Abstract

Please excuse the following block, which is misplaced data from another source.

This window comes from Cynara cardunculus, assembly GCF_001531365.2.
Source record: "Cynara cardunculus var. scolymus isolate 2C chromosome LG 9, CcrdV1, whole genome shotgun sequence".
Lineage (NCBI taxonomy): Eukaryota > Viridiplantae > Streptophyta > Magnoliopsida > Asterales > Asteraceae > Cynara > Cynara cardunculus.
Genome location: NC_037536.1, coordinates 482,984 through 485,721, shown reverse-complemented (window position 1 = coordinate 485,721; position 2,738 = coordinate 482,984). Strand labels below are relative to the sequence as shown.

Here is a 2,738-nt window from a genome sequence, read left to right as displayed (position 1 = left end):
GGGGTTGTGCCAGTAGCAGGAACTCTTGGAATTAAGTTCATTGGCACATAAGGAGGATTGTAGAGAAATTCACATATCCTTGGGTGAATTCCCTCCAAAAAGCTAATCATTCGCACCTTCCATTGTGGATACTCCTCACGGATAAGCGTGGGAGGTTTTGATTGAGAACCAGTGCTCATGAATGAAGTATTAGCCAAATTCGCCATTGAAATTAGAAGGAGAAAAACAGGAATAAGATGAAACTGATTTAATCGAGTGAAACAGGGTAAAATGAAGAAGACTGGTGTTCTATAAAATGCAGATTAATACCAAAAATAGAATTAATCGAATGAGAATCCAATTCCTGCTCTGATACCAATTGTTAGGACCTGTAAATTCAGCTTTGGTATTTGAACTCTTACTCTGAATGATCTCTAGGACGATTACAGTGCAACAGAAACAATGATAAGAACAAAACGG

"Colloform" ores have generally been considered to have been deposited as colloidal sulfide gels, and even transported as colloidal "sols." However, studies of doubly polished plates of "colloform" sphalerite-wurtzite assemblages from various deposits reveal crystal growth features that cannot have been formed by crystallization from gels, and indicate that most, and perhaps all, grew directly as minute druses of continuously euhedral crystals projecting into an ore fluid. Each of the many textural criteria proposed for recognizing colloidal deposition is shown to be invalid, ambiguous, or inapplicable to these samples, and perhaps also to most other "colloform" mineral samples.Four conclusions pertinent to ore research are derived from this study: (1) Primary fluid inclusions in "colloform" samples are believed to represent the original ore fluid, not merely a residual fluid from the crystallization of a gel. (2) Although euhedral crystals may possibly grow directly from a sol, several features make a noncolloidal (true solution) ore fluid more probable. (3) Maintenance of the large number of crystal nuclei responsible for the "colloform" texture is attributed to relatively high supersaturation, and hence relatively high nucleation and growth rates, for the temperatures involved. (4) Remarkably uniform, regular compositional microbands, traversing many crystals in samples from the east Tennessee, Aachen, and particularly the Pine Point deposits, are tentatively interpreted as annual "varves." No actual growth rates have been determined, but each "varve" consists of a dark and a light band, outlining sharply euhedral former crystal growth patterns and suggesting an annual change in the ore fluid due to dilution with surface waters of varying volume or chemistry (e.g., oxygen or organic content).

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